The foundation of a good physical activity regimen involves at least 30 minutes (adults) or 60 minutes (children) of moderate physical activity every day. This regimen can and should involve a variety of activities. Some can be routine activities like walking or gardening. Others may occur more infrequently and differ from day to day and week to week, such as dancing, aerobic classes, biking, swimming, tennis, golf, or hiking. However, it is clear from the evidence presented in Chapter 6 that physical activity to specifically benefit bone health should involve loading (stressing) the skeleton. As a result, weight-bearing activities such as walking should be included in an optimal physical activity regimen to benefit the musculoskeletal system. Moreover, the evidence suggests that the most beneficial physical activity regimens for bone health include strength-training or resistance-training activities. These activities place levels of loading on bone that are beyond those seen in everyday activities; examples include jumping for the lower limbs and weight lifting or resistance training for the lower and upper skeleton. Finally, while a focus on activities that build or maintain bone strength is appropriate and necessary, many older individuals will remain at high risk of fracture. For these individuals, balance training can provide the added benefit of helping to prevent potentially injurious falls.
As noted in Chapter 6, the evidence does not lead to a specific set of exercises or practices but rather a set of principles that can be applied and varied according to the age and current physical condition of an individual. Many of these principles have been reviewed by expert panels of the American College of Sports Medicine (ACSM) (Kraemer et al. 2002, ACSM 1998a, ACSM 1998b) and they lead to the following suggestions for the frequency, intensity, length, and type of physical activity regimens to benefit bone health for individuals of all ages:
- Since continued physical activity provides a positive stimulus for bone, muscle, and other aspects of health, a lifelong commitment to physical activity and exercise is critical.
- Ending a physical activity regimen will result in bone mass returning to the level that existed before the activity began. Since repetitive programs of physical activity may be discontinued due to lack of motivation or interest, variety and creativity are important if physical activity is to be continued over the long term.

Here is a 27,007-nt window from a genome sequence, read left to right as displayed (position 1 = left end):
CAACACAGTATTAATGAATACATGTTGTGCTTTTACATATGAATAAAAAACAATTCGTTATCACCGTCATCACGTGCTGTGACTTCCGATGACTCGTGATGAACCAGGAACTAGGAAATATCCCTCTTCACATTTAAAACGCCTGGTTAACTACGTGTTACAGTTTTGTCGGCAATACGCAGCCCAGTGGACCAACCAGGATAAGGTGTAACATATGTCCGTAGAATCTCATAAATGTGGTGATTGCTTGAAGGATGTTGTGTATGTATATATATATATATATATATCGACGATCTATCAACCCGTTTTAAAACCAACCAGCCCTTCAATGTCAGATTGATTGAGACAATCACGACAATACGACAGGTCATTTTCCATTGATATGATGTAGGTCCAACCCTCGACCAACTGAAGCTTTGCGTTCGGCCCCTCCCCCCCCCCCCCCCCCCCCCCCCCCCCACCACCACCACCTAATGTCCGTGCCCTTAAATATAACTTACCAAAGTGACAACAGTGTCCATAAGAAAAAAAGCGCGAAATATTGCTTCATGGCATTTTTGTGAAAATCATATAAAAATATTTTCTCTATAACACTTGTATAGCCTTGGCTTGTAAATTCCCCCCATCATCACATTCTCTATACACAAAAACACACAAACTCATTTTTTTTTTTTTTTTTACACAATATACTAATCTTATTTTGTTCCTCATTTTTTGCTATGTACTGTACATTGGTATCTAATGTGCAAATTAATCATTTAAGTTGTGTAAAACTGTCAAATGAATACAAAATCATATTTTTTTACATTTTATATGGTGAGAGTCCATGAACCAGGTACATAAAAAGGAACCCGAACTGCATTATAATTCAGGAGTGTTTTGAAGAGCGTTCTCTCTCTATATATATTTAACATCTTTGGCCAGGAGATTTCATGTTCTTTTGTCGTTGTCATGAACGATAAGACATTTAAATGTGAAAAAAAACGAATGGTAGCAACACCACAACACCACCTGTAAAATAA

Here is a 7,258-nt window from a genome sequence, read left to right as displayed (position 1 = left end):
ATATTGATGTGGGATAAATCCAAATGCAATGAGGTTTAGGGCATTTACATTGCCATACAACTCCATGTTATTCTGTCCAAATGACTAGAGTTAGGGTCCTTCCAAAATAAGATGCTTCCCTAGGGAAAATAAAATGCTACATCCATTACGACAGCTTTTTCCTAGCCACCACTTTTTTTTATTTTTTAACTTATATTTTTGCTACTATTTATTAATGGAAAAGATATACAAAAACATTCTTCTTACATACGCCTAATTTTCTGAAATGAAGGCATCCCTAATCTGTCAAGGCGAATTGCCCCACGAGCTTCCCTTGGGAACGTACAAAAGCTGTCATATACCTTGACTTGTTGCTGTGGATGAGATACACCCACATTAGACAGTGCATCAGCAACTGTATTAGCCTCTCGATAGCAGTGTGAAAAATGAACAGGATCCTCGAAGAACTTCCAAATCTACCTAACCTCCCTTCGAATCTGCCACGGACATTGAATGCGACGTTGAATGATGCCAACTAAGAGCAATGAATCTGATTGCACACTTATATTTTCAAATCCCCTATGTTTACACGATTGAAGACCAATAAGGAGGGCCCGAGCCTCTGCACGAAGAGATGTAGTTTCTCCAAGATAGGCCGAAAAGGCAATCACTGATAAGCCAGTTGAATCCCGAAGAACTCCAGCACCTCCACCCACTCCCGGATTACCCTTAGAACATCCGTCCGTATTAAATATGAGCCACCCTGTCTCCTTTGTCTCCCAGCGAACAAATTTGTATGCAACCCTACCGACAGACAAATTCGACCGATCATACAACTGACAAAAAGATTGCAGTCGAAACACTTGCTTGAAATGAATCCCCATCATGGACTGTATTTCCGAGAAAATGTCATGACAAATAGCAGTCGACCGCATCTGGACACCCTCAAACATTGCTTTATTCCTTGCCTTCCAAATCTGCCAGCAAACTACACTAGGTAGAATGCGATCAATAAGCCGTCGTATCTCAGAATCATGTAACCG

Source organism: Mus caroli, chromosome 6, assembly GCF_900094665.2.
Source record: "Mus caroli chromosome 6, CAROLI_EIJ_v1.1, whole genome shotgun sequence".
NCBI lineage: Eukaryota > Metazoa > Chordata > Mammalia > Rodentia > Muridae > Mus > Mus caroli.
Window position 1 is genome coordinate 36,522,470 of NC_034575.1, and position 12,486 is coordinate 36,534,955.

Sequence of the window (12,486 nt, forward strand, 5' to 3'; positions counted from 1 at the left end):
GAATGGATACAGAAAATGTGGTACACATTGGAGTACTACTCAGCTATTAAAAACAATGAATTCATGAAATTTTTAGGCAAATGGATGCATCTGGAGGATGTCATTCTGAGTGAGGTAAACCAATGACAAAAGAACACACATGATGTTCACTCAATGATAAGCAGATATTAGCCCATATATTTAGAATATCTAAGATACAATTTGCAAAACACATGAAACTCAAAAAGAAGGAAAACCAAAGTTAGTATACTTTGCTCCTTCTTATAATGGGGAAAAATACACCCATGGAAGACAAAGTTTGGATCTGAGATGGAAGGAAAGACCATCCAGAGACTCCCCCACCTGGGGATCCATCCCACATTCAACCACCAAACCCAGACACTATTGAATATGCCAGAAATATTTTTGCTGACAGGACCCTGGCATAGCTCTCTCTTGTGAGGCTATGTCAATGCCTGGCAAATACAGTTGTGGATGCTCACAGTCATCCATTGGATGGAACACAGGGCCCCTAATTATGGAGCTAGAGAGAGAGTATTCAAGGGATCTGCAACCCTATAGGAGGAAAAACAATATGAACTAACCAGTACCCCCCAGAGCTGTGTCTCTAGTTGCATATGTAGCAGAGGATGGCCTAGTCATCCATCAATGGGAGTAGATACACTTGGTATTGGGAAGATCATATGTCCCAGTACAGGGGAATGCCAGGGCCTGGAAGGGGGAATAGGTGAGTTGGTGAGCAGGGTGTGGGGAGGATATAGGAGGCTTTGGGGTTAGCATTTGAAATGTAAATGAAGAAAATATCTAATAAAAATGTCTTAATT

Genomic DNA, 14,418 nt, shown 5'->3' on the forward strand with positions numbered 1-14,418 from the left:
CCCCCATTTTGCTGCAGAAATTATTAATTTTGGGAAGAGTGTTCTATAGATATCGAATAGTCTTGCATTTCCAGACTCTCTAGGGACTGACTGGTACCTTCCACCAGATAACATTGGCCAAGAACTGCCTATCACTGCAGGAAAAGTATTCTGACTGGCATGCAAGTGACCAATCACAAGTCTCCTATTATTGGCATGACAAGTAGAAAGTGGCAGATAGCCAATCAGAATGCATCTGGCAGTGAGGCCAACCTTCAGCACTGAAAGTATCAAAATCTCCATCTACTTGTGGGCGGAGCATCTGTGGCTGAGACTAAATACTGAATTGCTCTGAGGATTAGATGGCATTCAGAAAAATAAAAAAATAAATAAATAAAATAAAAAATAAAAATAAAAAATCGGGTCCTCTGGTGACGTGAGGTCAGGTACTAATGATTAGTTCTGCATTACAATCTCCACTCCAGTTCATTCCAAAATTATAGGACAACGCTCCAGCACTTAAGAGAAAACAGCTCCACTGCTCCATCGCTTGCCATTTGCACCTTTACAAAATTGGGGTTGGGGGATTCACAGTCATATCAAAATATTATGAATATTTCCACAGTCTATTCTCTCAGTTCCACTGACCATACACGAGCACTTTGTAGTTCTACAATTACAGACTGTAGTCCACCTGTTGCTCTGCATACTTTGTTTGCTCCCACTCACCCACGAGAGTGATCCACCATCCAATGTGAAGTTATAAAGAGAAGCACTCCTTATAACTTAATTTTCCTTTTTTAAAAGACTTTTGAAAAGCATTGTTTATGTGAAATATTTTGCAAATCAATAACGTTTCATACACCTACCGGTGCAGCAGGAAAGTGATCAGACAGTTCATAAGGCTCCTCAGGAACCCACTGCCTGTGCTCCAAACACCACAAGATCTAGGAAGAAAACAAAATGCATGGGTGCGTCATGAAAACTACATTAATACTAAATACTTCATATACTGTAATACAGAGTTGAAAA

- Physical activity will only affect bone at the skeletal sites that are stressed (or loaded) by the activity. In other words, physical activity programs do not necessarily benefit the whole skeleton, although any type of activity provides more benefit to bone than does no activity at all.
- For bone gain to occur, the stimulus must be greater than that which the bone usually experiences. Static loads applied continuously (such as standing) do not promote increased bone mass.
- Complete lack of activity, such as periods of immobility, causes bone loss. When it is not possible to avoid immobility (e.g., bed rest during sickness), even brief daily weight-bearing movements can help to reduce bone loss.
- General physical activity every day and some weight-bearing, strength-building, and balance-enhancing activities 2 or more times a week are generally effective for promoting bone health for most persons.
- Any activity that imparts impact (such as jumping or skipping) may increase bone mass more than will low- and moderate-intensity, endurance-type activities, such as brisk walking. However, endurance activities may still play an important role in skeletal health by increasing muscle mass and strength, balance, and coordination, and they may also help prevent falls in the elderly. Endurance activity is also very important for other aspects of health, such as helping to prevent obesity, diabetes, or cardiovascular disease.
- Load-bearing physical activities such as jumping need not be engaged in for long periods of time to provide benefits to skeletal health. In fact, 5–10 minutes daily may suffice. Most adults should begin with weight-bearing exercise and gradually add some skipping and jumping activity. Longer periods (30–45 minutes) may be needed for weight training or walking/jogging. Those who have been inactive should work up to this amount of time gradually using a progressive program, e.g., start with shorter times and easier activities (light weights or walking) and then increase time or intensity slowly (by no more than 10 percent each week) in order to avoid injury.
- Physical activities that include a variety of loading patterns (such as strength training or aerobic classes) may promote increased bone mass more than do activities that involve normal or regular loading patterns (such as running).
These fundamental principles can be used to develop age-specific regimens, as outlined in the sections that follow.